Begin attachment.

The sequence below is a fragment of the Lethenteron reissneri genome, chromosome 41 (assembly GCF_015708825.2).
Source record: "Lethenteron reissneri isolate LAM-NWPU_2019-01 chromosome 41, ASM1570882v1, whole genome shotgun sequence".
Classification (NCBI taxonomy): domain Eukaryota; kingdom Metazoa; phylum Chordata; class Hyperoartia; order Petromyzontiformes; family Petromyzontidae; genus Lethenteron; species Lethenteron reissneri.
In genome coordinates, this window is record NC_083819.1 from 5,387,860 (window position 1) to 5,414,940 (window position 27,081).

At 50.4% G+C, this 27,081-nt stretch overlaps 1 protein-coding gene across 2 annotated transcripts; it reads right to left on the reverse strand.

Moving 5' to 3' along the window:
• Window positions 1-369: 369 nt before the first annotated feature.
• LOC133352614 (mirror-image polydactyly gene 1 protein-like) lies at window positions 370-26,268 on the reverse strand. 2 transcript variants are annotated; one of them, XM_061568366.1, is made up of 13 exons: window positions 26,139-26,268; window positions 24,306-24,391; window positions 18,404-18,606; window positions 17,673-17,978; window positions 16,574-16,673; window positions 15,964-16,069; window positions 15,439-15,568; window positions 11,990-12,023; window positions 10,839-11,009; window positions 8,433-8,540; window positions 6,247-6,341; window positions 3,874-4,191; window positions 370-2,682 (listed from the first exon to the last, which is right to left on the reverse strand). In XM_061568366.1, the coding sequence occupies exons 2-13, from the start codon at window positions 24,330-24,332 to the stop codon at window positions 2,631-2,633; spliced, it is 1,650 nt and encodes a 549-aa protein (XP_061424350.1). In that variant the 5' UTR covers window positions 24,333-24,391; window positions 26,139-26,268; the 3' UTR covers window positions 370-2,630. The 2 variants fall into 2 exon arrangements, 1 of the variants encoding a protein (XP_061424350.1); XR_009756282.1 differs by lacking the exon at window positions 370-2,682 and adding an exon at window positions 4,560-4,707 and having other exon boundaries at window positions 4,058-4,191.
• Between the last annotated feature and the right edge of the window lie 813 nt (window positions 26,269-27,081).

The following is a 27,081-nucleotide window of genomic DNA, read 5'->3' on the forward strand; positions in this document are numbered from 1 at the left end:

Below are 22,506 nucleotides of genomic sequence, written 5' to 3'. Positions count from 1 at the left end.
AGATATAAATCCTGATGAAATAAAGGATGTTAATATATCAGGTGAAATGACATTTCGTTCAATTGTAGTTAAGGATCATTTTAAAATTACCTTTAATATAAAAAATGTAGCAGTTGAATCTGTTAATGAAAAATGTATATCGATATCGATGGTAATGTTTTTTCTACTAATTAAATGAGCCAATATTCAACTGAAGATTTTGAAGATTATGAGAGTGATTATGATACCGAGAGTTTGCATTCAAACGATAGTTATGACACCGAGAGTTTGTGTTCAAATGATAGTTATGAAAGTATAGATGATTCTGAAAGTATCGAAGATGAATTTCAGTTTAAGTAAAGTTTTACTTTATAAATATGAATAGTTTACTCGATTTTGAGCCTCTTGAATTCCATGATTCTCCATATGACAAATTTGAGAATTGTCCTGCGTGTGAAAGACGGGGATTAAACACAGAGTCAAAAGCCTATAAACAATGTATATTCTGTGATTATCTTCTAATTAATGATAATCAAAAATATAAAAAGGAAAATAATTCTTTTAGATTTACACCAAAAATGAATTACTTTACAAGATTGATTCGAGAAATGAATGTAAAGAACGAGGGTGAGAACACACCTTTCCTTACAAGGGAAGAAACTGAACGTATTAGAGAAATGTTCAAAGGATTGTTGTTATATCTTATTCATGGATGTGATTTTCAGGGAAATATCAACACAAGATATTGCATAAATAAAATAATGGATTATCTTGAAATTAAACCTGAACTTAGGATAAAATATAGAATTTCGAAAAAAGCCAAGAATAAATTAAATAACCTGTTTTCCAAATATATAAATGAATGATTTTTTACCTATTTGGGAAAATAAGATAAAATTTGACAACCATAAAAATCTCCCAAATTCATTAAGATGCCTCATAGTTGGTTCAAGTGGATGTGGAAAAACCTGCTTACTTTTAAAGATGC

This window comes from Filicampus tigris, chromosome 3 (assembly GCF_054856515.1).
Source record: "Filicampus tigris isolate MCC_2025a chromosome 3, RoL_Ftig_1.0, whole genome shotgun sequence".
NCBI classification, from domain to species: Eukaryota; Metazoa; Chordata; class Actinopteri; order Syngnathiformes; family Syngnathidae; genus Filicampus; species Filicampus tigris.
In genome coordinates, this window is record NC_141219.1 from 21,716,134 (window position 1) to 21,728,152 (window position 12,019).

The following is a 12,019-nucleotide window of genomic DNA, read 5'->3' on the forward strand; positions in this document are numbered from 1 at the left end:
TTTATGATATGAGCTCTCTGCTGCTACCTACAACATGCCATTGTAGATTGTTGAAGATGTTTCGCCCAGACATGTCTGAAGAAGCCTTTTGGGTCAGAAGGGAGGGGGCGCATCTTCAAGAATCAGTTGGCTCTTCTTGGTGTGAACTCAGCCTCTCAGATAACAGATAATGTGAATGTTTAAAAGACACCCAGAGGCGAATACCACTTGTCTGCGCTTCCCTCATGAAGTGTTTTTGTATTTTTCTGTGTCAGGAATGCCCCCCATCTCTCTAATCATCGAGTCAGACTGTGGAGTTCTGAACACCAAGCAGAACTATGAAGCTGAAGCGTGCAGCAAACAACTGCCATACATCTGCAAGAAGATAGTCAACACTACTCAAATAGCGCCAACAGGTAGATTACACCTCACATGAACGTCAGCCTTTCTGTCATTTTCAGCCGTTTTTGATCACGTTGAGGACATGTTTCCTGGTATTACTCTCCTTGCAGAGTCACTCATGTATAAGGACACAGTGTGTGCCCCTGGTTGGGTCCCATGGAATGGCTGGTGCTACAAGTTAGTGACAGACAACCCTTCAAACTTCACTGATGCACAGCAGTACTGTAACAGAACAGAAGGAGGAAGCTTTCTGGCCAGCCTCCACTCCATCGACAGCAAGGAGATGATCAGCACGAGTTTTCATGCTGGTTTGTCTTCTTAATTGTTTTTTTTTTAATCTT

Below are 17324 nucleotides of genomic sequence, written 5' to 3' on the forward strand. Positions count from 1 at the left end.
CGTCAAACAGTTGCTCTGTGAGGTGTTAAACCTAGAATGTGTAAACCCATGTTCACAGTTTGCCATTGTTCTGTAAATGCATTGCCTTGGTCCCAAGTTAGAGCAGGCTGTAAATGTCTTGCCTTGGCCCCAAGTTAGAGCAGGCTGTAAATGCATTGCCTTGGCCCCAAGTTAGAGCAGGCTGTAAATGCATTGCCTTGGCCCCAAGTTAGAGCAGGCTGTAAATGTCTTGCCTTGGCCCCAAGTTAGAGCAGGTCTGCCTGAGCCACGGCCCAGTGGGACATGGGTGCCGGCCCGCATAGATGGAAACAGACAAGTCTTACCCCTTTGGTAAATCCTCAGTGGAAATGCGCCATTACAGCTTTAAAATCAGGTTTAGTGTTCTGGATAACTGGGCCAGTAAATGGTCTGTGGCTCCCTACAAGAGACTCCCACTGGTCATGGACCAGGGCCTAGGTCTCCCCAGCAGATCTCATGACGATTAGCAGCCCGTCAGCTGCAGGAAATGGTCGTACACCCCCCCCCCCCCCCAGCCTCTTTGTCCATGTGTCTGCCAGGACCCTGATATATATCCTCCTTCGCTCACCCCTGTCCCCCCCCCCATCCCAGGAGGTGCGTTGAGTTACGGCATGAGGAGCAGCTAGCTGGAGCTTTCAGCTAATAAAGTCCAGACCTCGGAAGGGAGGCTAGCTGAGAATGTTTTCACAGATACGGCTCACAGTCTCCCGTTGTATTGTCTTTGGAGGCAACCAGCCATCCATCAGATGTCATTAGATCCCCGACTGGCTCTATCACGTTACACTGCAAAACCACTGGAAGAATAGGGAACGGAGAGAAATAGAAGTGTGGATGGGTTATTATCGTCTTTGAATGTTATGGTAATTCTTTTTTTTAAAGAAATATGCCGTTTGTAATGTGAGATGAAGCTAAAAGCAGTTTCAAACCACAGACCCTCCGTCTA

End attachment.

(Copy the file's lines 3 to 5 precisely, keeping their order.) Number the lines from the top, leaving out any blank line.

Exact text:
Classification (NCBI taxonomy): domain Eukaryota; kingdom Metazoa; phylum Chordata; class Hyperoartia; order Petromyzontiformes; family Petromyzontidae; genus Lethenteron; species Lethenteron reissneri.
In genome coordinates, this window is record NC_083819.1 from 5,387,860 (window position 1) to 5,414,940 (window position 27,081).

At 50.4% G+C, this 27,081-nt stretch overlaps 1 protein-coding gene across 2 annotated transcripts; it reads right to left on the reverse strand.